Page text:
In SE Queensland new and expanding coal mines threaten the health of local communities, important water resources, world renowned natural areas, and some of the state's most important farmland.
Take action today to oppose plans by New Acland Coal to renege on its promises and continue to run a coal dump and rail-load out right next door to the town of Jondaryan, despite local opposition.
The legal case against the Acland Stage 3 coal mine expansion on the Darling Downs was one of the largest environmental cases in Australian history.
The 2017 court ruling to reject this expansion was the first time that this Court has ever recommended outright rejection of a mining project after a contested hearing. This follows the courts recommendations of approval for over 290 mining proposals in the previous decade.Read more
The Namoi Valley is part of the Murray Darling Basin and hosts some of New South Wales’ most productive farmland.
From the Liverpool Plains in the south, to Walgett in the west, the communities of the Namoi Valley produce cotton, grains, legumes, beef and vegetables. Across the region, farmland, forests and water are under threat from both coal and coal seam gas development.Read more
Underground coal mining has been occurring in Sydney’s drinking water catchment for many decades, but in the last fifteen years the scale of mining has started harming the catchment.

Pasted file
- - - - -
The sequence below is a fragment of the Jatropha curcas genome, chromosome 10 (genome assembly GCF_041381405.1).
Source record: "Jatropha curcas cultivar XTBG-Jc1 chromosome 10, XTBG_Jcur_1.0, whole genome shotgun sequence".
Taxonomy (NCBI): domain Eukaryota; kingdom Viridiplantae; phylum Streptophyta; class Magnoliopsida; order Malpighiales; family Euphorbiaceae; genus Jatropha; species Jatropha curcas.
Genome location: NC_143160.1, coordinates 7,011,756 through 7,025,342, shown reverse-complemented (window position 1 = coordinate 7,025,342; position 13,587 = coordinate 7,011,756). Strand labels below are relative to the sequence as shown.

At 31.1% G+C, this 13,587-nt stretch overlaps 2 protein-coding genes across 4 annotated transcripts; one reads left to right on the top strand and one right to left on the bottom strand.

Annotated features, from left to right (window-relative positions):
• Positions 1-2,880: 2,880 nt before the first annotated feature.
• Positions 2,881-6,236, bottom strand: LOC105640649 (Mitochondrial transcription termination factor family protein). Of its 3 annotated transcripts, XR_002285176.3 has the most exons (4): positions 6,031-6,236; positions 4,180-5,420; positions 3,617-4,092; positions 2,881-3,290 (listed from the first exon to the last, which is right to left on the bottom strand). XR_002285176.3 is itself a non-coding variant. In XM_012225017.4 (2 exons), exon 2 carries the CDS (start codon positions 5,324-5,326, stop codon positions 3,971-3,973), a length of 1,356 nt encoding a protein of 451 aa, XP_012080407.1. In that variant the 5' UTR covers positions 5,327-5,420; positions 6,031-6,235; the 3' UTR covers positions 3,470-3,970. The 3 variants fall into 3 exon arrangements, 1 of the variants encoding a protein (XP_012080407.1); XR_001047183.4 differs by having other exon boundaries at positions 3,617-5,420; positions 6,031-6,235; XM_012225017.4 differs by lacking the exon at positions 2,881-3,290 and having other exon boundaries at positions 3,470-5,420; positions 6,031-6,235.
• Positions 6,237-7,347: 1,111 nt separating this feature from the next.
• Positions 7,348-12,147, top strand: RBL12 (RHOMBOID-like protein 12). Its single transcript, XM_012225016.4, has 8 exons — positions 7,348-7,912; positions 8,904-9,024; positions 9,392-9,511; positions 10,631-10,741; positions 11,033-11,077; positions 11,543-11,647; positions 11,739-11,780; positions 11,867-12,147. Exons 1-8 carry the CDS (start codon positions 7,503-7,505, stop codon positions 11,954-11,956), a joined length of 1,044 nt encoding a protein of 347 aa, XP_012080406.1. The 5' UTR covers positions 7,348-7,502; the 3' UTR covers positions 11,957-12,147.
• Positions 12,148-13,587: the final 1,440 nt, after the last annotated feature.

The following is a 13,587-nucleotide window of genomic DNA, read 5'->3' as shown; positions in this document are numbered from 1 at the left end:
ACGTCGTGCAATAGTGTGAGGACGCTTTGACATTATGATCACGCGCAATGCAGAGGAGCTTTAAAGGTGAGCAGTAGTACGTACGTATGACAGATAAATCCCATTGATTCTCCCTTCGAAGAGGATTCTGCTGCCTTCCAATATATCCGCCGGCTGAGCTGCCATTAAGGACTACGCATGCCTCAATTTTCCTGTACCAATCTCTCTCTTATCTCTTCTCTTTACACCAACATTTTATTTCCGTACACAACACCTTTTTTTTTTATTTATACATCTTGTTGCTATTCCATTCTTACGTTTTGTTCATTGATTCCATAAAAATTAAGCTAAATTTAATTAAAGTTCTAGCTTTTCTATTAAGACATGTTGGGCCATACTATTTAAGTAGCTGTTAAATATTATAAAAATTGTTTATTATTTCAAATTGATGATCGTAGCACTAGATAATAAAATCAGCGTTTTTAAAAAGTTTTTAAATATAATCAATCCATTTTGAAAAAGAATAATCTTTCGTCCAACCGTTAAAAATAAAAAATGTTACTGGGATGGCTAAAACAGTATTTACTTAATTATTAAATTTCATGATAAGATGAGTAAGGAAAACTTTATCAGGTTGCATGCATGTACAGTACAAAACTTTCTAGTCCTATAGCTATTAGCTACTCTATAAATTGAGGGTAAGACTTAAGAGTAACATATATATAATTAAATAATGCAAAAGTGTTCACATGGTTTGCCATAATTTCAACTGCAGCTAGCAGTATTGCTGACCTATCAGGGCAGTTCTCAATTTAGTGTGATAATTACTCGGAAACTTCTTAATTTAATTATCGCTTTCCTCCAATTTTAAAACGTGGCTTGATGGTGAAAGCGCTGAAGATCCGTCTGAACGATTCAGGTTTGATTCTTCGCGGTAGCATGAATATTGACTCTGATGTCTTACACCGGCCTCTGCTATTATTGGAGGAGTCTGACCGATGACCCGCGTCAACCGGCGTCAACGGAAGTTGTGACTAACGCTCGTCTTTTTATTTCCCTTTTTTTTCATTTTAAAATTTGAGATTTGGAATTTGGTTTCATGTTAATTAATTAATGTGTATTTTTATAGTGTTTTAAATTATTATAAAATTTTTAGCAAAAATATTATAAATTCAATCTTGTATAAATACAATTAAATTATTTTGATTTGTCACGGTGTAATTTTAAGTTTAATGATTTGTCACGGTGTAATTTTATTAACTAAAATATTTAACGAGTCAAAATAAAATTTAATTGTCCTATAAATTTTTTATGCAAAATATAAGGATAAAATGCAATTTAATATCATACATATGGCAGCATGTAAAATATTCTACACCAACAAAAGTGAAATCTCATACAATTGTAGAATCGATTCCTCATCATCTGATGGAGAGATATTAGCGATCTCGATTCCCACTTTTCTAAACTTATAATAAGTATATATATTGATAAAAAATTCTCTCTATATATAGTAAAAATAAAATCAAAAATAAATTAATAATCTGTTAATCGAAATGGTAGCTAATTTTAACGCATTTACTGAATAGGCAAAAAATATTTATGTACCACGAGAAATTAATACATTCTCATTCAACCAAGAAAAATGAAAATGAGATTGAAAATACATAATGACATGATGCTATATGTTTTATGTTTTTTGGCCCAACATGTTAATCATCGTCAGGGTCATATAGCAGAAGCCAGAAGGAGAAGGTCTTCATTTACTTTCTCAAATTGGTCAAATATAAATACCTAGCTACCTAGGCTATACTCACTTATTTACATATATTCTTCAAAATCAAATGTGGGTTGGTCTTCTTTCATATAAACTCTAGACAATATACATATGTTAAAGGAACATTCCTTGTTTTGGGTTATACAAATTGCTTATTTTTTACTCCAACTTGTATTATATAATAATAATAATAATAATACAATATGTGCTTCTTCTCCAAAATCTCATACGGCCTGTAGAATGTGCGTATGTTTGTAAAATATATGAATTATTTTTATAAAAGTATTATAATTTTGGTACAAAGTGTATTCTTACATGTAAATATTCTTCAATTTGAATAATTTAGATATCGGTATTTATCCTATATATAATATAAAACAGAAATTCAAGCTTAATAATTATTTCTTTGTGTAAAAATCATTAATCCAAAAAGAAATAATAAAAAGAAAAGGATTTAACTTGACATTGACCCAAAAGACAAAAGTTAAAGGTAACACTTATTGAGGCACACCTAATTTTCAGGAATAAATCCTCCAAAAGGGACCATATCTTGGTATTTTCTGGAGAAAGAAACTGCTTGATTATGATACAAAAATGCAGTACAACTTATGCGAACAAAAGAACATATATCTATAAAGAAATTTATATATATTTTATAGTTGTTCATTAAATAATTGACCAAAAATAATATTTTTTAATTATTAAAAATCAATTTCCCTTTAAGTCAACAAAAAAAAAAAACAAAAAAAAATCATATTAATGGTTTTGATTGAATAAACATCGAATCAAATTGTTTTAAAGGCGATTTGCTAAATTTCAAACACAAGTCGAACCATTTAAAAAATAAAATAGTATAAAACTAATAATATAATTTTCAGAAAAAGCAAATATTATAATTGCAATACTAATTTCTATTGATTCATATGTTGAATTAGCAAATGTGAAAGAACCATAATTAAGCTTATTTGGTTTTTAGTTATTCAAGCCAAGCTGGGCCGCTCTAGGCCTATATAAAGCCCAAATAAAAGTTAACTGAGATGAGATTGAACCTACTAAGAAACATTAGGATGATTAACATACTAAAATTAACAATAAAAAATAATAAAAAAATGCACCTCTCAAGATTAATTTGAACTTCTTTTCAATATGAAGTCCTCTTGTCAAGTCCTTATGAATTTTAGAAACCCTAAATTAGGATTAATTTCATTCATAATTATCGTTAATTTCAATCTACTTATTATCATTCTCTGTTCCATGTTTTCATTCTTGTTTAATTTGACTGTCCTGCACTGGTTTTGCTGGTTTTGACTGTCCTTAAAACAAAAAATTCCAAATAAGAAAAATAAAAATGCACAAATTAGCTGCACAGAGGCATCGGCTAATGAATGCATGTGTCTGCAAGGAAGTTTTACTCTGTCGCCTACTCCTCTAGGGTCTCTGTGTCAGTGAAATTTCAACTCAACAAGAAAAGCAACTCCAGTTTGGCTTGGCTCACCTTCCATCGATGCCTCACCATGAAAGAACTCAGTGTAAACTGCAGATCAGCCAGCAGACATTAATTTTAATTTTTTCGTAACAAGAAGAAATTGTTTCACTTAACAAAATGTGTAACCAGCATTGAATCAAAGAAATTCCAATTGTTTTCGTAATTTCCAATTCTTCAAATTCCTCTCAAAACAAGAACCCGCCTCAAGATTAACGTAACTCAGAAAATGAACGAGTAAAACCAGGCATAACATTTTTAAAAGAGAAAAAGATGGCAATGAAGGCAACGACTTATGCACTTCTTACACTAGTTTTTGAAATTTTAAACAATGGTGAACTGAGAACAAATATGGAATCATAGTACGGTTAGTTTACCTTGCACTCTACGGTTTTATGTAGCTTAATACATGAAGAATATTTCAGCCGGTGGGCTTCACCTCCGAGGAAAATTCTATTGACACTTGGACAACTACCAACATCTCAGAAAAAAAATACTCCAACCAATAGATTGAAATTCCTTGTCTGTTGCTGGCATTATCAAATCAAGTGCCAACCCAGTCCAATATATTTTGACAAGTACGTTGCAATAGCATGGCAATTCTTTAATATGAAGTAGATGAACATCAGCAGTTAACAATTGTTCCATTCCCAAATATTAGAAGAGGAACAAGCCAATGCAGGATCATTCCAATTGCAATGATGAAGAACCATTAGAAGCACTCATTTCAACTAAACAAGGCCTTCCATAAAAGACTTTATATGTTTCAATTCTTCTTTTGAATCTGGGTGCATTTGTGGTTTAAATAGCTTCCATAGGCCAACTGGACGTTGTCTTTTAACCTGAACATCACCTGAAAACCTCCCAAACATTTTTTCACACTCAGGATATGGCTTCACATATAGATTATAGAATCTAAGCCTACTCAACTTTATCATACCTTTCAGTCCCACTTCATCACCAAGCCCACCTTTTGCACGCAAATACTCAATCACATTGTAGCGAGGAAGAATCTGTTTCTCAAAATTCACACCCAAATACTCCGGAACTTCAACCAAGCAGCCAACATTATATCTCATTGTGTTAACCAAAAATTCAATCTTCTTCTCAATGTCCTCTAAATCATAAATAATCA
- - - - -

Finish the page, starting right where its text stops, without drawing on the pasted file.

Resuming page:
In the five major drinking water catchments that are specially managed to provide drinking water for 4.5 million people in Sydney, underground coal mining is still expanding, putting at risk the future water security of Australia’s largest cityRead more
The Hunter Valley is a rich and unique agricultural area, with diverse industries, a magnificent river system and endangered woodlands- but all that is at risk from coal mining.
The Hunter has been a mining region for two centuries, but in recent years, coal companies have expanded into more and more sensitive areas, hemming in villages with larger and larger mines, making more noise, more dust and driving out sustainable rural industries.Read more
Adani's proposed Carmichael mega-mine in central Queensland will have a disturbance footprint of 28,000 hectares, which is an area greater in size than North Stradbroke Island.
If it proceeds this mine will permanently alter the landscape, leaving behind extensive waste dumps that are at risk of failing in the long term, alongside final voids that are predicted to drain adjoining groundwater permanently.
The Adani mine is the just one of the nine proposed new 'mega' coal mines in the Galilee Basin, the last remaining major coal province yet to be developed in Queensland.Read more